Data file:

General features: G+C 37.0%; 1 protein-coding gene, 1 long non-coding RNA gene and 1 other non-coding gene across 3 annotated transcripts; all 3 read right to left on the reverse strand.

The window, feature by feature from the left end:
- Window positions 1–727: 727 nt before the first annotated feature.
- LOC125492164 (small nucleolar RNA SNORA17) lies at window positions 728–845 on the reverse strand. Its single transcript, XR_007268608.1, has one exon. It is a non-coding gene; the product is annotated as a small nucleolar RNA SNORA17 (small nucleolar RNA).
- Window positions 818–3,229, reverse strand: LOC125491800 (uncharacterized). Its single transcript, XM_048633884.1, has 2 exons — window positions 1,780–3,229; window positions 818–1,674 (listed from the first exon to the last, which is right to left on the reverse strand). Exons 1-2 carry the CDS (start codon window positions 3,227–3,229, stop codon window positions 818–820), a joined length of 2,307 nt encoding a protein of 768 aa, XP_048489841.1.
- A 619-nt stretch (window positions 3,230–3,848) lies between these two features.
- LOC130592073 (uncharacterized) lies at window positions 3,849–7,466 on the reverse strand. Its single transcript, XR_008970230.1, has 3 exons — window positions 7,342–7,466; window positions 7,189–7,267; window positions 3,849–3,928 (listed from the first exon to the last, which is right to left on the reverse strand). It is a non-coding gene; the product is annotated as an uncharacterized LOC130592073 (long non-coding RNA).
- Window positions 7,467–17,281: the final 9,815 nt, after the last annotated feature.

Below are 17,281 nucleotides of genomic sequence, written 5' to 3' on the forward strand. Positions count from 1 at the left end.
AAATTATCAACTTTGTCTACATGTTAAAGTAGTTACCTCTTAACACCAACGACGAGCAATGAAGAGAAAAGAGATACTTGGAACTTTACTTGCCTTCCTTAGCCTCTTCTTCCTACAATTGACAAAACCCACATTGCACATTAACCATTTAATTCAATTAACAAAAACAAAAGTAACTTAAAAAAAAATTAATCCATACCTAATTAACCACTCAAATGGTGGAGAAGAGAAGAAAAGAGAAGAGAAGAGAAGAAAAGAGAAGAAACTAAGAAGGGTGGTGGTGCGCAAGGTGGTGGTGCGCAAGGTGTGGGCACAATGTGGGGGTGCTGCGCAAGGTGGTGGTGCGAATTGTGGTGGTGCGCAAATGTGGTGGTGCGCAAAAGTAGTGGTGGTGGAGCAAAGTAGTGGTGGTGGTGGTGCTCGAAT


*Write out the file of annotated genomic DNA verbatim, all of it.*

General features: G+C 37.0%; 1 protein-coding gene, 1 long non-coding RNA gene and 1 other non-coding gene across 3 annotated transcripts; all 3 read right to left on the reverse strand.

The window, feature by feature from the left end:
- Window positions 1–727: 727 nt before the first annotated feature.
- LOC125492164 (small nucleolar RNA SNORA17) lies at window positions 728–845 on the reverse strand. Its single transcript, XR_007268608.1, has one exon. It is a non-coding gene; the product is annotated as a small nucleolar RNA SNORA17 (small nucleolar RNA).
- Window positions 818–3,229, reverse strand: LOC125491800 (uncharacterized). Its single transcript, XM_048633884.1, has 2 exons — window positions 1,780–3,229; window positions 818–1,674 (listed from the first exon to the last, which is right to left on the reverse strand). Exons 1-2 carry the CDS (start codon window positions 3,227–3,229, stop codon window positions 818–820), a joined length of 2,307 nt encoding a protein of 768 aa, XP_048489841.1.
- A 619-nt stretch (window positions 3,230–3,848) lies between these two features.
- LOC130592073 (uncharacterized) lies at window positions 3,849–7,466 on the reverse strand. Its single transcript, XR_008970230.1, has 3 exons — window positions 7,342–7,466; window positions 7,189–7,267; window positions 3,849–3,928 (listed from the first exon to the last, which is right to left on the reverse strand). It is a non-coding gene; the product is annotated as an uncharacterized LOC130592073 (long non-coding RNA).
- Window positions 7,467–17,281: the final 9,815 nt, after the last annotated feature.

Below are 17,281 nucleotides of genomic sequence, written 5' to 3' on the forward strand. Positions count from 1 at the left end.
AAATTATCAACTTTGTCTACATGTTAAAGTAGTTACCTCTTAACACCAACGACGAGCAATGAAGAGAAAAGAGATACTTGGAACTTTACTTGCCTTCCTTAGCCTCTTCTTCCTACAATTGACAAAACCCACATTGCACATTAACCATTTAATTCAATTAACAAAAACAAAAGTAACTTAAAAAAAAATTAATCCATACCTAATTAACCACTCAAATGGTGGAGAAGAGAAGAAAAGAGAAGAGAAGAGAAGAAAAGAGAAGAAACTAAGAAGGGTGGTGGTGCGCAAGGTGGTGGTGCGCAAGGTGTGGGCACAATGTGGGGGTGCTGCGCAAGGTGGTGGTGCGAATTGTGGTGGTGCGCAAATGTGGTGGTGCGCAAAAGTAGTGGTGGTGGAGCAAAGTAGTGGTGGTGGTGGTGCTCGAAT